Nayners is a star🌟. Seriously.
Best little green bean!
This horse is a star. Every single time we go out, he’s better than the last time out. It’s amazing and I’m so impressed by Mr. Nayners. He’s such a good little green bean.
When we last left off, we introduced the canter in our lesson and cantered down the long side 3-4 times, stopping at the end of the arena. Other than to stop, I wasn’t allowed to touch Nay’s mouth provided he didn’t do anything stupid. But like the trot, he’s been pretty level headed.
Now, Nay isn’t directly off the track, but I really don’t have a clue how much he was ridden by his previous adopter before her health deteriorated considering how green he still is. Add in some anxiety… anyway, we’re treating him like he knows nothing.
So Friday’s lesson. I was on my own hauling over. So I tacked at home and tossed his cooler over his saddle, but I’d probably have been fine to tack at the barn because he was…fine. Been there, done that. Slightly tight, but fine. I opted to lunge at the trot for all of 2 minutes, but again, just more because it is the routine, not because I needed to. I also left his rope halter on under his bridle, but decided this would be his last time with it as it was no longer necessary. We got a hand mounting, but again, not exactly necessary, just…familiar.
Our walking warm up included me making as much fuss in the saddle as possible, leaning in all directions and being as wobbly as I could, just to get him used to that. Then we trotted a good long time on a long rein, introducing as much movement as possible. He tended to slow down when I leaned back, but otherwise stayed pretty consistent. There was a brief moment of screaming to a horse in the field, but som talking and refocusing got us back on track (brain, not pace). Eventually, we started adding leg to increase the pace, encouraging more trot. Nay had no issues with this other that trotting faster is harder and squeezing is required to maintain the more forward pace. But, he did through his circles, trips down the long sides, and wherever it was we went. He was thrilled with the cue to…walk.
Next up? The canter. We started off with the same drill. Pick up our trot, trot down to the far end, ask for the canter, canter long side, then halt. Nayners was very much ready and aced the exercise with a perfectly paced canter. Last lesson the canter felt quick. This time? Completely comfortable.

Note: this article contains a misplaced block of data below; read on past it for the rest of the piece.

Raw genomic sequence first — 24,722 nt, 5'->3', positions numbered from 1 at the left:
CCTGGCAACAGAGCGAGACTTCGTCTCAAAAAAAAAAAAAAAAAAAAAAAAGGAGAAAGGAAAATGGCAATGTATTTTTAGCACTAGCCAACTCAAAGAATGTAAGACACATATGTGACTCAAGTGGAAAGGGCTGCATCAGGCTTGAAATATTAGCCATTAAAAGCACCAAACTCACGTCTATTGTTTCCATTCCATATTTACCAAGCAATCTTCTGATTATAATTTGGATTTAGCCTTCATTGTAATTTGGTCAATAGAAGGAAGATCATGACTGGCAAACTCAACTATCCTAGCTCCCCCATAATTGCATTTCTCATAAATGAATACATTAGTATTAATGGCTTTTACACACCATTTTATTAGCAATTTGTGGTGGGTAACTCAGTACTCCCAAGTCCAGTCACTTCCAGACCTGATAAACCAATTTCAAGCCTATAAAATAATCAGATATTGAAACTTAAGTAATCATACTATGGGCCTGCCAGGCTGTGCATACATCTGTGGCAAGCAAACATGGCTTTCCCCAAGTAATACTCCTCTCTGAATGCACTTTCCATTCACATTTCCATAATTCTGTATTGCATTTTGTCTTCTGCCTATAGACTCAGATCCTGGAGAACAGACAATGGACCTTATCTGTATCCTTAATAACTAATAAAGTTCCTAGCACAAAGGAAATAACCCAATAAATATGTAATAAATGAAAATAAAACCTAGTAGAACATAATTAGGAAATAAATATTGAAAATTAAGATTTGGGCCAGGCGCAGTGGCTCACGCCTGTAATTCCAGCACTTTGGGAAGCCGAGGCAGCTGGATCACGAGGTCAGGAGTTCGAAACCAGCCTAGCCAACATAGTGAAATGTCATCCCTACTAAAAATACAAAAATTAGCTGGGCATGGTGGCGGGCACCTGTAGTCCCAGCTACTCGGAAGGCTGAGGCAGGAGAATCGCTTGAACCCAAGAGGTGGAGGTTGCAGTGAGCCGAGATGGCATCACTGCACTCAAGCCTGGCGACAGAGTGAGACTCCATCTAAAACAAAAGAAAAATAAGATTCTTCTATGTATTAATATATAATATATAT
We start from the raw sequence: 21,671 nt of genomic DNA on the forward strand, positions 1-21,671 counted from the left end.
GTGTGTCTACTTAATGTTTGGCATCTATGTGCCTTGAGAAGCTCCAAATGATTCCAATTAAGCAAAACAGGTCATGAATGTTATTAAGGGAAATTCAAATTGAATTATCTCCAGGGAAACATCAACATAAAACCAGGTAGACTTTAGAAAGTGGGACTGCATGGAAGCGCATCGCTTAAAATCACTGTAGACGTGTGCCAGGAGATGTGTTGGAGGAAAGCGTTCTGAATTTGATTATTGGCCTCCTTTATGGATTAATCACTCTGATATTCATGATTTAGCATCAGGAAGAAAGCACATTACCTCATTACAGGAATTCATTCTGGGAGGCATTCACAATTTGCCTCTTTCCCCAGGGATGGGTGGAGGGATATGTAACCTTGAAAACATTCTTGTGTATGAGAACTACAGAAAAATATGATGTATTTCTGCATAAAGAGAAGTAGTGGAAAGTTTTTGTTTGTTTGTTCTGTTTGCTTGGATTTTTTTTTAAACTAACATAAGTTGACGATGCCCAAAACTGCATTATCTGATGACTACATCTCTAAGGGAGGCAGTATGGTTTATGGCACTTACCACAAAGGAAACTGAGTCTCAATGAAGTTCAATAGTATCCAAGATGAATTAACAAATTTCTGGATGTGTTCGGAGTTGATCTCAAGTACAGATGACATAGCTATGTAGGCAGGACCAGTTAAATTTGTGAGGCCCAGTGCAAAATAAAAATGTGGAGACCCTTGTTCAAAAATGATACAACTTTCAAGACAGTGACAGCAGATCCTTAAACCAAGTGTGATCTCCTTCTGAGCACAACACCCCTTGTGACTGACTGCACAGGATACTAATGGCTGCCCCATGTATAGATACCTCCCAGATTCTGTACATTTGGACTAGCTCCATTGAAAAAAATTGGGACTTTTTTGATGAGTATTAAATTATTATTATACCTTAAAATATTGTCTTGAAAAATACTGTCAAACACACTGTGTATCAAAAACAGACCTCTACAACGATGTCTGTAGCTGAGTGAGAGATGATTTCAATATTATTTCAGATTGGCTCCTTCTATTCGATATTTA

(Videos are from my ride Saturday where Nay took completely relaxed to the next level…)
Next up, “if he’s quiet, keep cantering all the way around.” This you guys was a struggle. Nayners was all set to walk though he picked it back up without protest and out third attempt we actually made it all the way around the ring without breaking. The amount of leg required. Damn. I struggled the second time as I rushed the transition and got forward which didn’t help (this saddle tips me forward too, but fits him ok for now). But we got there.
We next attempted the right lead. This direction was rough. Less because he did anything bad, but just because he’s so weak. Still, we managed to canter around in one piece without collapsing of exhaustion, so success! Homework? Canter as much as possible.
We finished our journey by touring the barn just because…
Saturday we headed out to practice. He was dead quiet unloading and stood still for me to tack solo (husband in truck). I tried to lunge but trotting around for 2 minutes was hard and unnecessary. Still, routine.
Success? Mounting solo for the first time! We trotted around, watched another horse trot and canter, walked over a small plank just because he decided to. And we cantered.
The canter was slower than Friday during our lesson. I completely failed to maintain it around the one corner (sitting back will help), but I can’t complain. He truly tried his best. Say Slow Nay Nay is his name. And he impresses me every single time.
We ended by untacking in the barn. Why? Why not. He stood in the cross ties and acted like he belonged there.
I adore this horse. Completely.